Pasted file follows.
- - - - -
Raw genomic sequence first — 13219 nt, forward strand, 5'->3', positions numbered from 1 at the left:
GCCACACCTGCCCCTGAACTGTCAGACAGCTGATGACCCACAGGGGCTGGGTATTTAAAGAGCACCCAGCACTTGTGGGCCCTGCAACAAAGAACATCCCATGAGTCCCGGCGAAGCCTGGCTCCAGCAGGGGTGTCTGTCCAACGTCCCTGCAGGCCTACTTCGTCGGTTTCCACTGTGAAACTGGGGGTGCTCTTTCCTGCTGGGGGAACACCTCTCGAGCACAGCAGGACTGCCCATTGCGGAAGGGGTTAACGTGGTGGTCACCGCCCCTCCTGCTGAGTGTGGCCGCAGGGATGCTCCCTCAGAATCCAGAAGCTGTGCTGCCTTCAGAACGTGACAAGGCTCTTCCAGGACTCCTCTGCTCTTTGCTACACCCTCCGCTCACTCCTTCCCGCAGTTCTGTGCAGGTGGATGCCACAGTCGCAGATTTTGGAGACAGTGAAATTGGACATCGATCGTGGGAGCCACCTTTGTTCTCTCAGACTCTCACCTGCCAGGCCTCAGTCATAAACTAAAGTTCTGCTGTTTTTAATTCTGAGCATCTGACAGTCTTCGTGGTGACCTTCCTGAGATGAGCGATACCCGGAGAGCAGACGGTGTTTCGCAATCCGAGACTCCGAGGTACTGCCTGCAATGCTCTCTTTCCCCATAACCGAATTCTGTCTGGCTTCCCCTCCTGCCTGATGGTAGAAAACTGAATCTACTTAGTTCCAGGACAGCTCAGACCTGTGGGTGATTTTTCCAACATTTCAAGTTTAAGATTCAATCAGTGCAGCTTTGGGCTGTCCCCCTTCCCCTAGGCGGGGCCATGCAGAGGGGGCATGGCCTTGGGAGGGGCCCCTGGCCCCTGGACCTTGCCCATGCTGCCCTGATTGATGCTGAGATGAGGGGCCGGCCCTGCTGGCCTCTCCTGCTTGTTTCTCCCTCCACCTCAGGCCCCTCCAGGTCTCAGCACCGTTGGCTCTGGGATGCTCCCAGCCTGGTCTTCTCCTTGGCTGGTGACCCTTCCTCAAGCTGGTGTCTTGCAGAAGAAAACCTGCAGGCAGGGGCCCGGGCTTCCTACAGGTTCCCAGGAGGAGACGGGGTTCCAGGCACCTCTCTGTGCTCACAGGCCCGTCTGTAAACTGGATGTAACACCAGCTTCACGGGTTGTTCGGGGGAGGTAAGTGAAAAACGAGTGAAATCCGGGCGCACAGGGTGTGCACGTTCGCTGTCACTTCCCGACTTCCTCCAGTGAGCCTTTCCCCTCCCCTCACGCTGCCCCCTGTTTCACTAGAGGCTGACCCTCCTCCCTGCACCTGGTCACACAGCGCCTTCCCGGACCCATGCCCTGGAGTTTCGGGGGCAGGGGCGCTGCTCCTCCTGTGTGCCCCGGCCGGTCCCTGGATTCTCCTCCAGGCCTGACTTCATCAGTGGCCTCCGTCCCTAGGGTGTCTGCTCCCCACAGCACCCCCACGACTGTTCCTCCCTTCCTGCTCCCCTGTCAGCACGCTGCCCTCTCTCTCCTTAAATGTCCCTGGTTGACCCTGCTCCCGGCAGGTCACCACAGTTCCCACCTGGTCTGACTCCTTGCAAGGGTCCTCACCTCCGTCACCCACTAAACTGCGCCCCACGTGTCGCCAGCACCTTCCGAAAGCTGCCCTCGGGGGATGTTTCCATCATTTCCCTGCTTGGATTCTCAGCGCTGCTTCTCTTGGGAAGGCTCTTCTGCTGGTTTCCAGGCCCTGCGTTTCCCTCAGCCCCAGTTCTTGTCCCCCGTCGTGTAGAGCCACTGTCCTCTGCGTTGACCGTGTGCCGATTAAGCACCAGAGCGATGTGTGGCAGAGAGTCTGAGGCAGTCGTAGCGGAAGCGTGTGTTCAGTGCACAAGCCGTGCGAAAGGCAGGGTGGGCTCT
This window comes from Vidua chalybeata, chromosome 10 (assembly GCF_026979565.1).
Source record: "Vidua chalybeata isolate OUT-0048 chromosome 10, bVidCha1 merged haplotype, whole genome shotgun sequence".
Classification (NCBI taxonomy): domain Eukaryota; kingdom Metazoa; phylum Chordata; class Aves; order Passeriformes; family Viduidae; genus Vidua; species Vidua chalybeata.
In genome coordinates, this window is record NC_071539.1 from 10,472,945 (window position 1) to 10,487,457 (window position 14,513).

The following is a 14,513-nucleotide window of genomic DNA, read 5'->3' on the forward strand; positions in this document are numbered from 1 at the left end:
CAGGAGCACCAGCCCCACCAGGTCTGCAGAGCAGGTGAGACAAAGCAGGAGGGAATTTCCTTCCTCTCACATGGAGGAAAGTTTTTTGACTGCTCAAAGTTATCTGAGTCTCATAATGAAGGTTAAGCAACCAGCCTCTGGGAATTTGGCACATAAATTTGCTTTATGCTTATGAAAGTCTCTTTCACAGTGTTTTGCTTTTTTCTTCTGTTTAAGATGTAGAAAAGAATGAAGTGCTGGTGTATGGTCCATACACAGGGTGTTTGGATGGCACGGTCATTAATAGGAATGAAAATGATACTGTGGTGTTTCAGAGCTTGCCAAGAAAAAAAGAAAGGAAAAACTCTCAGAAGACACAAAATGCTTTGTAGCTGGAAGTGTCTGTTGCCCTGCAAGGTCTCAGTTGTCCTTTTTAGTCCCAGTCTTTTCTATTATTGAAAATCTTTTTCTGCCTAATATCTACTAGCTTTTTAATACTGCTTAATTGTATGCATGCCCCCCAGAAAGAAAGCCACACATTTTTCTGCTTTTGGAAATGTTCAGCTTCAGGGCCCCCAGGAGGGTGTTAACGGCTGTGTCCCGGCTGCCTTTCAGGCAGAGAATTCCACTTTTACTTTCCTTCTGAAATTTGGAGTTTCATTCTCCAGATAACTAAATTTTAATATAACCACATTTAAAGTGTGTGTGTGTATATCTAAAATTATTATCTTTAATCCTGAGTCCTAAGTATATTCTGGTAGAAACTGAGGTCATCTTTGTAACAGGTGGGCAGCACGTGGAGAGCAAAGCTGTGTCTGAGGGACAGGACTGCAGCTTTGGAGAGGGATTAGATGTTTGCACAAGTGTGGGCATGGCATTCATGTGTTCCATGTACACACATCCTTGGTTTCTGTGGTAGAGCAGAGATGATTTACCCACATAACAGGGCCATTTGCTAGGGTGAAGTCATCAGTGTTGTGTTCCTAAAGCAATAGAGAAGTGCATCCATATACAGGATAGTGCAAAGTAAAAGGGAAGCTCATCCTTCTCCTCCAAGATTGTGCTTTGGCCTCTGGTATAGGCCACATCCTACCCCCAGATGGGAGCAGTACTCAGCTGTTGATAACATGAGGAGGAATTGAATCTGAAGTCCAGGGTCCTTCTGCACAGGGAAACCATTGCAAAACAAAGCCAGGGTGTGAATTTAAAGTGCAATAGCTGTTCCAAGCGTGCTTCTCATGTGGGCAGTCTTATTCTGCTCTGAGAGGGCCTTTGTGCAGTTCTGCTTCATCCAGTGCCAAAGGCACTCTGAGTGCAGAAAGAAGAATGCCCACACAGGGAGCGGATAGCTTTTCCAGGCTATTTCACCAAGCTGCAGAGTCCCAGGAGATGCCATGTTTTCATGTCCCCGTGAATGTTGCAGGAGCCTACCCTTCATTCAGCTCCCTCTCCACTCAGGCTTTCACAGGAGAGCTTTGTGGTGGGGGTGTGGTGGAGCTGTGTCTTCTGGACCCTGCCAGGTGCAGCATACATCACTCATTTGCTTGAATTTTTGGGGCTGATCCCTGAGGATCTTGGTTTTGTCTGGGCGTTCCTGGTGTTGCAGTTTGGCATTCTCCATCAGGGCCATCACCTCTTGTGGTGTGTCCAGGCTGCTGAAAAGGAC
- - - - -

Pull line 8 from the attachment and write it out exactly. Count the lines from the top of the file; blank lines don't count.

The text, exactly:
CAGGAGCACCAGCCCCACCAGGTCTGCAGAGCAGGTGAGACAAAGCAGGAGGGAATTTCCTTCCTCTCACATGGAGGAAAGTTTTTTGACTGCTCAAAGTTATCTGAGTCTCATAATGAAGGTTAAGCAACCAGCCTCTGGGAATTTGGCACATAAATTTGCTTTATGCTTATGAAAGTCTCTTTCACAGTGTTTTGCTTTTTTCTTCTGTTTAAGATGTAGAAAAGAATGAAGTGCTGGTGTATGGTCCATACACAGGGTGTTTGGATGGCACGGTCATTAATAGGAATGAAAATGATACTGTGGTGTTTCAGAGCTTGCCAAGAAAAAAAGAAAGGAAAAACTCTCAGAAGACACAAAATGCTTTGTAGCTGGAAGTGTCTGTTGCCCTGCAAGGTCTCAGTTGTCCTTTTTAGTCCCAGTCTTTTCTATTATTGAAAATCTTTTTCTGCCTAATATCTACTAGCTTTTTAATACTGCTTAATTGTATGCATGCCCCCCAGAAAGAAAGCCACACATTTTTCTGCTTTTGGAAATGTTCAGCTTCAGGGCCCCCAGGAGGGTGTTAACGGCTGTGTCCCGGCTGCCTTTCAGGCAGAGAATTCCACTTTTACTTTCCTTCTGAAATTTGGAGTTTCATTCTCCAGATAACTAAATTTTAATATAACCACATTTAAAGTGTGTGTGTGTATATCTAAAATTATTATCTTTAATCCTGAGTCCTAAGTATATTCTGGTAGAAACTGAGGTCATCTTTGTAACAGGTGGGCAGCACGTGGAGAGCAAAGCTGTGTCTGAGGGACAGGACTGCAGCTTTGGAGAGGGATTAGATGTTTGCACAAGTGTGGGCATGGCATTCATGTGTTCCATGTACACACATCCTTGGTTTCTGTGGTAGAGCAGAGATGATTTACCCACATAACAGGGCCATTTGCTAGGGTGAAGTCATCAGTGTTGTGTTCCTAAAGCAATAGAGAAGTGCATCCATATACAGGATAGTGCAAAGTAAAAGGGAAGCTCATCCTTCTCCTCCAAGATTGTGCTTTGGCCTCTGGTATAGGCCACATCCTACCCCCAGATGGGAGCAGTACTCAGCTGTTGATAACATGAGGAGGAATTGAATCTGAAGTCCAGGGTCCTTCTGCACAGGGAAACCATTGCAAAACAAAGCCAGGGTGTGAATTTAAAGTGCAATAGCTGTTCCAAGCGTGCTTCTCATGTGGGCAGTCTTATTCTGCTCTGAGAGGGCCTTTGTGCAGTTCTGCTTCATCCAGTGCCAAAGGCACTCTGAGTGCAGAAAGAAGAATGCCCACACAGGGAGCGGATAGCTTTTCCAGGCTATTTCACCAAGCTGCAGAGTCCCAGGAGATGCCATGTTTTCATGTCCCCGTGAATGTTGCAGGAGCCTACCCTTCATTCAGCTCCCTCTCCACTCAGGCTTTCACAGGAGAGCTTTGTGGTGGGGGTGTGGTGGAGCTGTGTCTTCTGGACCCTGCCAGGTGCAGCATACATCACTCATTTGCTTGAATTTTTGGGGCTGATCCCTGAGGATCTTGGTTTTGTCTGGGCGTTCCTGGTGTTGCAGTTTGGCATTCTCCATCAGGGCCATCACCTCTTGTGGTGTGTCCAGGCTGCTGAAAAGGAC